The North’s Insecurity Siege

by Tahir Ibrahim Tahir Talban Bauchi 

The northern part of this country has suffered more of the protracted war against terrorism for a good ten years. This war with its theatre’s centre in the heart of the north-east, has taken away well over 25,000 Nigerian lives. The PMB administration inherited this war against insurgency when it was six years old. In the last 4 years, the Nigerian Military has doubled down on its fight against the terrorists, and the war that was fast spreading to north western states, the FCT and even Lagos, has now been cornered to Maiduguri, Borno state, and mostly Sambisa forest, and also border communities of the Lake Chad Basin. This has seen to the concentration of military personnel in those areas, their machinery, as well as a more proactive approach by the Multinational Joint Task Force, MNJTF, comprising of military personnel from Nigeria, Niger, Chad, Benin and Cameroon. The spokesperson of the Operation Lafia Dole had just released estimate figures of about 400 insurgents, that had been killed in the last 21 days of the military operations in the war theatre. Over 130 hostages were also released from various camps of the insurgents who are mostly women and children. 

Banditry has also claimed over 3000 lives in Zamfara state and up to 2000 people have been rendered homeless by the activities of banditry, another form of terrorism. Violence was visited upon the inhabitants of mostly rural areas of the gold rich state. Local governments like Birnin Magaji, Shinkafi and Gumi have borne the brunt of most of these killings, which made Zamfara a land of blood gold. The bandits sacked thousands of people from their villages which was believed to be a scheme to create space for their mining activities. Livestock were rustled too, along with the killings of innocent villagers. It took Operation Hadarin Daji, which was a combined team of airforce and military personnel, in an operation to combat and put a stop to the savagery carried out by the bandits. More lives were being lost in Zamfara daily, than all the other lives that were lost in other bandit or terrorist activities in the country put together, at the time. The people in the state did not even trust the government was going to do anything about their predicament before the Hadarin Daji swoop. That was the nail in the coffin to bandit activities in Zamfara state, and from then on, any such attacks were few and far between.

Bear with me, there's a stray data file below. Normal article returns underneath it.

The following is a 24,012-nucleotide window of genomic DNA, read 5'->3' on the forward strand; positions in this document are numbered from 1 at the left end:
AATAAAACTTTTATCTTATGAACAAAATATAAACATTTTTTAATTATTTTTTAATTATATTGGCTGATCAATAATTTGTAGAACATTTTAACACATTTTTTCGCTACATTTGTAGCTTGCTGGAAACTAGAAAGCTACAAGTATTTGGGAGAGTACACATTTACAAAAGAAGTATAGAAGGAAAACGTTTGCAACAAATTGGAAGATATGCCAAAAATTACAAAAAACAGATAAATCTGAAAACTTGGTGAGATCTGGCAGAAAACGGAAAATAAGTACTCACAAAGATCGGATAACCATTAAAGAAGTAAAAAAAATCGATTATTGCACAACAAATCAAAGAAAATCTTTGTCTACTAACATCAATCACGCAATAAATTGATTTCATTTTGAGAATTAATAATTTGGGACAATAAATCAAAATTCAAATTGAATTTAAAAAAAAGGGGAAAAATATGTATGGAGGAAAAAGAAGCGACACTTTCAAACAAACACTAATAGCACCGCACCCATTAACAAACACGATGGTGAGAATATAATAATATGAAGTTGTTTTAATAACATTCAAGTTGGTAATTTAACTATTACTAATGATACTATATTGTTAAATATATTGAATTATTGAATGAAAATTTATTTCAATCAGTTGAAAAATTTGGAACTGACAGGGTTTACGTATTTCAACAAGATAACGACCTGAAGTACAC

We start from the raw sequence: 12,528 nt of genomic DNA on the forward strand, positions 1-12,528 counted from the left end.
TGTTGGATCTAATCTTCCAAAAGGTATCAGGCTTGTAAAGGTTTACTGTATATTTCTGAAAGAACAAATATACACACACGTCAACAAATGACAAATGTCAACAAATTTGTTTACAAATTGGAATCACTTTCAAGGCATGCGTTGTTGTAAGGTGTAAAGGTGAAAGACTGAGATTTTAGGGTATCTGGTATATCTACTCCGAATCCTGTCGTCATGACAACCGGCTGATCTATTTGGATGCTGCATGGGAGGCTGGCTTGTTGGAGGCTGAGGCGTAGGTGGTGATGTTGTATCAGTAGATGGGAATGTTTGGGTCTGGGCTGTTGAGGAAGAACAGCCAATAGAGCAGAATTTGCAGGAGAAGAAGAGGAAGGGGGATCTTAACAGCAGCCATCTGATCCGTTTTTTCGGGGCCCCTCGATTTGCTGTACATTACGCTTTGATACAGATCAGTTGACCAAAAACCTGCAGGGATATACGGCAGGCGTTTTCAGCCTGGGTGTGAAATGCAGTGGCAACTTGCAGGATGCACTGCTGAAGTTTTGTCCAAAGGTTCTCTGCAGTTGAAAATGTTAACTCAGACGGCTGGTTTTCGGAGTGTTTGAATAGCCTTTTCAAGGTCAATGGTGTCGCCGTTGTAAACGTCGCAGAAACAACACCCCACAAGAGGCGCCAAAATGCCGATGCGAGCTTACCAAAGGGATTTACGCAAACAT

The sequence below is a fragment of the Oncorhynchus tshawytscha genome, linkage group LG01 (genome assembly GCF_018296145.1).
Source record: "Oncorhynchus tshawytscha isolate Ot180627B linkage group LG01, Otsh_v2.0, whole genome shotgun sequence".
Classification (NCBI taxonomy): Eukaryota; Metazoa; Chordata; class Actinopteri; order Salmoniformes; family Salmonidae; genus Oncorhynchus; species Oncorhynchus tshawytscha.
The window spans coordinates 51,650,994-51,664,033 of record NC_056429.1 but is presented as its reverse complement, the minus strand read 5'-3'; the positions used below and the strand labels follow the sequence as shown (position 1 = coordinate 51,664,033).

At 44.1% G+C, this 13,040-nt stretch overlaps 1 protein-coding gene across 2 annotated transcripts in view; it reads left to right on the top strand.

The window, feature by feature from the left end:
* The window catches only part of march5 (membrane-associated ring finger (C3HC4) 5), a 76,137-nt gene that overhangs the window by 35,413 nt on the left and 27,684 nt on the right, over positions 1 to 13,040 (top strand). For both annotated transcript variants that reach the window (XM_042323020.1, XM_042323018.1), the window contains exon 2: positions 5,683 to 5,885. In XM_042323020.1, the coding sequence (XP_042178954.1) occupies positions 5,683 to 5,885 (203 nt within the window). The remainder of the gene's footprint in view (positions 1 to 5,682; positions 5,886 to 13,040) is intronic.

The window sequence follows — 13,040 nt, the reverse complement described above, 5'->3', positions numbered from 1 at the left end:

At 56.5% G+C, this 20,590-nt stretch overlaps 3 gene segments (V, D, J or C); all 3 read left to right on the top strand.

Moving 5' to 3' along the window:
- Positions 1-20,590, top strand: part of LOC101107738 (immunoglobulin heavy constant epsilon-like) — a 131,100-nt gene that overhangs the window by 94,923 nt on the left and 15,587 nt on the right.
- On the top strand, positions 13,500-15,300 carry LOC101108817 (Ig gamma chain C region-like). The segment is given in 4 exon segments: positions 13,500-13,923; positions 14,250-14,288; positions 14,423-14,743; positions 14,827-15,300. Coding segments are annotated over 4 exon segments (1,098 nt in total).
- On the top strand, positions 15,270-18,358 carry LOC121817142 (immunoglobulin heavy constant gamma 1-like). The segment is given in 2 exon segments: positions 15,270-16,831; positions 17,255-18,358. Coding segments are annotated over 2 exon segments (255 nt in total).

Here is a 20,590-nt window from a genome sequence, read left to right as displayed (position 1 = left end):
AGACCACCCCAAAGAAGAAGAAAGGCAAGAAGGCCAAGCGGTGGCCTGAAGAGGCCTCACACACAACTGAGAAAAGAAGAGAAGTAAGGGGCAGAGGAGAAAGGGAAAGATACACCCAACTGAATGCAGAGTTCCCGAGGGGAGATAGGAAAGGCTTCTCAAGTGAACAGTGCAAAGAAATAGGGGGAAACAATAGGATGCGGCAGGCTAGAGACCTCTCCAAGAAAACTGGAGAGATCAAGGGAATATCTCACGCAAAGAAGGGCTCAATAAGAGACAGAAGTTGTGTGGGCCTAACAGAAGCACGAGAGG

Bandit activities then resumed in Katsina state as well, when in mid April this year, an estimated 50 people were killed in another round of bandit attacks in 3 local government areas of Katsina state namely; Dutsinma, Danmusa and Safana. On the 12th of May this year, another attack claimed more lives in Daudawa and Angwan Baki communities, again in Katsina state. Back in September of 2019, the Katsina State governor had struck a truce deal with the bandits which saw to the release of 30 persons that had been kidnapped in the state. Katsina was fast becoming a kidnappers paradise and the bandit activities that had run amok in Zamfara, had found new accommodation in Katsina. Even the governor’s mother inlaw was kidnapped at the time and it was clear that no one was safe from the activities of these rogues. It seemed as if the truce deal had nailed it but it was only temporary and the bandits were back again; thirsting for more blood. On the 18th of May this year, PMB launched a major military offensive for Katsina, to combat the bandits that had been running down communities in his home state. The Chief of Defence Staff Gen. Gabriel Olonisakin, had revealed that he was working out a modus operandi of the major military operation to flush out bandits from Katsina. A more proactive Special Forces he said, were going to replace the hitherto reactive strikes against insurgent camps in the state. Another major military operation named Puff Adder, launched by the Inspector General of Police, was successful in killing a whopping 250 suspected terrorists in the forests of Southern Kaduna.